ROME (AP) — The Latest on efforts to form a new Italian government (all times local):
Italy’s new premier-designate Giuseppe Conte says he will work hard to give the country a solid government, as Rome faces key decisions in a delicate political phase.
Italian president Sergio Mattarella earlier Thursday gave Conte a mandate to try to form a new government, which will be backed by the uneasy coalition between the anti-establishment 5-Star Movement and its former arch-enemy, the center-left Democratic Party, or PD.
Conte said: “We need to make up for the time we’ve lost to allow Italy to recover its central role in Europe.”
He stressed that his new government won’t be “against someone,” a clear reference to the right-wing League of Matteo Salvini, who pulled the plug on Conte’s government earlier in August. Salvini accuses the 5-Stars and the PD of engineering a plan to avert new elections and block his ascent to power.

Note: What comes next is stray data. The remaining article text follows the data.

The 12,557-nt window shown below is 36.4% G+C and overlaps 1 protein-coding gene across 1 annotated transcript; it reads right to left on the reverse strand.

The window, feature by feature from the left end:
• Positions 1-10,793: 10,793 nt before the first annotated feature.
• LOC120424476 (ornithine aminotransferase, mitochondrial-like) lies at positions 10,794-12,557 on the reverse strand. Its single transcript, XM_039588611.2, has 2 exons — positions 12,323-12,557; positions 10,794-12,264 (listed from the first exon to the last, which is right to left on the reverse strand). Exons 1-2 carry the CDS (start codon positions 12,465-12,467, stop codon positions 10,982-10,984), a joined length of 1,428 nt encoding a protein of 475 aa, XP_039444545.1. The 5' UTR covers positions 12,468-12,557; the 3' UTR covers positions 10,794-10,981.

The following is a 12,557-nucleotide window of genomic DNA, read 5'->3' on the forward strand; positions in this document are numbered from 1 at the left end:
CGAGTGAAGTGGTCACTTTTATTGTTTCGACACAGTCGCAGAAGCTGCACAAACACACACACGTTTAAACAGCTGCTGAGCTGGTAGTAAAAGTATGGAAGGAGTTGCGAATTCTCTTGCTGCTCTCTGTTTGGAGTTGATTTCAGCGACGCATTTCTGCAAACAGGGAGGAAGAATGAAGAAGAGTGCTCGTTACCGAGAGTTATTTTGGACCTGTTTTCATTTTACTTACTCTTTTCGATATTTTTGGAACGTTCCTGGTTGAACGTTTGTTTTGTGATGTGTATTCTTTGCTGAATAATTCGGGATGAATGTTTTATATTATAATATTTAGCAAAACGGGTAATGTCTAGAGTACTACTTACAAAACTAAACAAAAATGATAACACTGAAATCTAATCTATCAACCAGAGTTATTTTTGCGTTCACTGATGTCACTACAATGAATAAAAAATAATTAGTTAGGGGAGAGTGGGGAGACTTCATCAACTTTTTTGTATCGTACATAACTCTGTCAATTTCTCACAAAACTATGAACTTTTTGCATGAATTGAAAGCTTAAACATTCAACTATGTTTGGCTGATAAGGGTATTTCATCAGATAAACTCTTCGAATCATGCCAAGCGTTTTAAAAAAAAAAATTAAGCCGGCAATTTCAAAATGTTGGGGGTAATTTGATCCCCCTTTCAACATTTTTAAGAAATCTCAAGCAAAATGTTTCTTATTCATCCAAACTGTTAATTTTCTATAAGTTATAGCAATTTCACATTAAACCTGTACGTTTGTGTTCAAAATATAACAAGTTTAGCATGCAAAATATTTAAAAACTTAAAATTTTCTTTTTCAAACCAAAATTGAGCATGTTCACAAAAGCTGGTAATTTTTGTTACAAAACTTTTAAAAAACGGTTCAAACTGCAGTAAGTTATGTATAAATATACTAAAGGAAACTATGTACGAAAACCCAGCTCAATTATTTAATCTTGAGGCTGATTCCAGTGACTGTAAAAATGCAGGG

Conte stressed the need to act quickly to name Italy’s candidate for the new European Commission and draft a complex budget law that needs to avert a massive VAT hike by the end of the year.
Italy’s president has given the recently resigned premier, Giuseppe Conte, a fresh mandate to see if he can cobble together a new government backed by the populist 5-Star Movement and center-left Democrats.
The two parties have banded together in an unlikely alliance to block hard-line League leader Matteo Salvini’s power grab.
A spokesman for Italian president Sergio Mattarella said Thursday that Conte had accepted the conditional mandate. Conte will now start talks with parties to try to form a government, and will report back progress to the president.
Italy’s president will meet with just-resigned premier Giuseppe Conte after the populist 5-Star Movement and center-left Democrats tapped him to lead a new government that aims to block right-wing League leader Matteo Salvini’s power grab.
During the meeting Thursday, President Sergio Mattarella is expected to give Conte a mandate to explore forming a new government majority backed by lawmakers in the 5-Star Movement and Democratic Party — until this crisis staunch political foes who have long traded insults.
The two parties banded together to thwart Salvini’s bungled attempt to grab power when he unexpectedly withdrew support for the foundering League-5-Star government to seek early elections.
The new alliance appears to forestall elections. But even if Conte cobbles together a government, political analysts warn it is unlikely to last.